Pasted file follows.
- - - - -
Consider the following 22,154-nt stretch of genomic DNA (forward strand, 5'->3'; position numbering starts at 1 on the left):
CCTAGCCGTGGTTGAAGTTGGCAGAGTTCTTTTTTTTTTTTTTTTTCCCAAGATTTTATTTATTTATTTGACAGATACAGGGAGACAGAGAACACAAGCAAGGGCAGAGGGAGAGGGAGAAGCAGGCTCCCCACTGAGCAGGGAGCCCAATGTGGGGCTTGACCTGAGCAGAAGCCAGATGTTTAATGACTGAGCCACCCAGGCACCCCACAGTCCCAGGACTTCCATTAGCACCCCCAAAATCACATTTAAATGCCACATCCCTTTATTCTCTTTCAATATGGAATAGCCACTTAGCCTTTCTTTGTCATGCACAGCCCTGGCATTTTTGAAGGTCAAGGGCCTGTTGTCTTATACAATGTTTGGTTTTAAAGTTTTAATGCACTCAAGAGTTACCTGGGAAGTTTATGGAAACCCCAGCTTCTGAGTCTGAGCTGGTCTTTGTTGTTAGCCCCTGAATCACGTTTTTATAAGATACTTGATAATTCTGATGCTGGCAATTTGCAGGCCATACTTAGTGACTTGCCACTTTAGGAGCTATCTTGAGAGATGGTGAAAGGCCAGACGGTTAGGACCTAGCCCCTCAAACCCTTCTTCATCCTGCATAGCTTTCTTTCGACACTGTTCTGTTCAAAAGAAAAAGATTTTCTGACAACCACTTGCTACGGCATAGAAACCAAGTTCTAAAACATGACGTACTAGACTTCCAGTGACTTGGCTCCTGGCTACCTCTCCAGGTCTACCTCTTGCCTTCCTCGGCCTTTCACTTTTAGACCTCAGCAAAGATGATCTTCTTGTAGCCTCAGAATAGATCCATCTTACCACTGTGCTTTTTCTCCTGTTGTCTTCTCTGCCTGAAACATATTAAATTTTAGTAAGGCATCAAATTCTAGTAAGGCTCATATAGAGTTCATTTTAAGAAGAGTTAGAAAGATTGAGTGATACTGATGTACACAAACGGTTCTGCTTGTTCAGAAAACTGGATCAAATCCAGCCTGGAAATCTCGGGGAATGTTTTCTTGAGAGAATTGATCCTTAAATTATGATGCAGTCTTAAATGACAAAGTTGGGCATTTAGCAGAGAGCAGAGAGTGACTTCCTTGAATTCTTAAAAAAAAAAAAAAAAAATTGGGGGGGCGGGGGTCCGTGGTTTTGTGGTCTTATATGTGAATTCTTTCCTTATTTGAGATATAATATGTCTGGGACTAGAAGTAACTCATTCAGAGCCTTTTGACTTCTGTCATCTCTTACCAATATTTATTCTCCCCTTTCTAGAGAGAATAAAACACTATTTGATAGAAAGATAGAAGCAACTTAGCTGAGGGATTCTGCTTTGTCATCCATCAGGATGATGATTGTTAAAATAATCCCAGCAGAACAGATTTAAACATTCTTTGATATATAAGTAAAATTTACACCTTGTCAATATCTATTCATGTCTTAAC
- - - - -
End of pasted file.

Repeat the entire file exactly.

Consider the following 22,154-nt stretch of genomic DNA (forward strand, 5'->3'; position numbering starts at 1 on the left):
CCTAGCCGTGGTTGAAGTTGGCAGAGTTCTTTTTTTTTTTTTTTTTCCCAAGATTTTATTTATTTATTTGACAGATACAGGGAGACAGAGAACACAAGCAAGGGCAGAGGGAGAGGGAGAAGCAGGCTCCCCACTGAGCAGGGAGCCCAATGTGGGGCTTGACCTGAGCAGAAGCCAGATGTTTAATGACTGAGCCACCCAGGCACCCCACAGTCCCAGGACTTCCATTAGCACCCCCAAAATCACATTTAAATGCCACATCCCTTTATTCTCTTTCAATATGGAATAGCCACTTAGCCTTTCTTTGTCATGCACAGCCCTGGCATTTTTGAAGGTCAAGGGCCTGTTGTCTTATACAATGTTTGGTTTTAAAGTTTTAATGCACTCAAGAGTTACCTGGGAAGTTTATGGAAACCCCAGCTTCTGAGTCTGAGCTGGTCTTTGTTGTTAGCCCCTGAATCACGTTTTTATAAGATACTTGATAATTCTGATGCTGGCAATTTGCAGGCCATACTTAGTGACTTGCCACTTTAGGAGCTATCTTGAGAGATGGTGAAAGGCCAGACGGTTAGGACCTAGCCCCTCAAACCCTTCTTCATCCTGCATAGCTTTCTTTCGACACTGTTCTGTTCAAAAGAAAAAGATTTTCTGACAACCACTTGCTACGGCATAGAAACCAAGTTCTAAAACATGACGTACTAGACTTCCAGTGACTTGGCTCCTGGCTACCTCTCCAGGTCTACCTCTTGCCTTCCTCGGCCTTTCACTTTTAGACCTCAGCAAAGATGATCTTCTTGTAGCCTCAGAATAGATCCATCTTACCACTGTGCTTTTTCTCCTGTTGTCTTCTCTGCCTGAAACATATTAAATTTTAGTAAGGCATCAAATTCTAGTAAGGCTCATATAGAGTTCATTTTAAGAAGAGTTAGAAAGATTGAGTGATACTGATGTACACAAACGGTTCTGCTTGTTCAGAAAACTGGATCAAATCCAGCCTGGAAATCTCGGGGAATGTTTTCTTGAGAGAATTGATCCTTAAATTATGATGCAGTCTTAAATGACAAAGTTGGGCATTTAGCAGAGAGCAGAGAGTGACTTCCTTGAATTCTTAAAAAAAAAAAAAAAAAATTGGGGGGGCGGGGGTCCGTGGTTTTGTGGTCTTATATGTGAATTCTTTCCTTATTTGAGATATAATATGTCTGGGACTAGAAGTAACTCATTCAGAGCCTTTTGACTTCTGTCATCTCTTACCAATATTTATTCTCCCCTTTCTAGAGAGAATAAAACACTATTTGATAGAAAGATAGAAGCAACTTAGCTGAGGGATTCTGCTTTGTCATCCATCAGGATGATGATTGTTAAAATAATCCCAGCAGAACAGATTTAAACATTCTTTGATATATAAGTAAAATTTACACCTTGTCAATATCTATTCATGTCTTAAC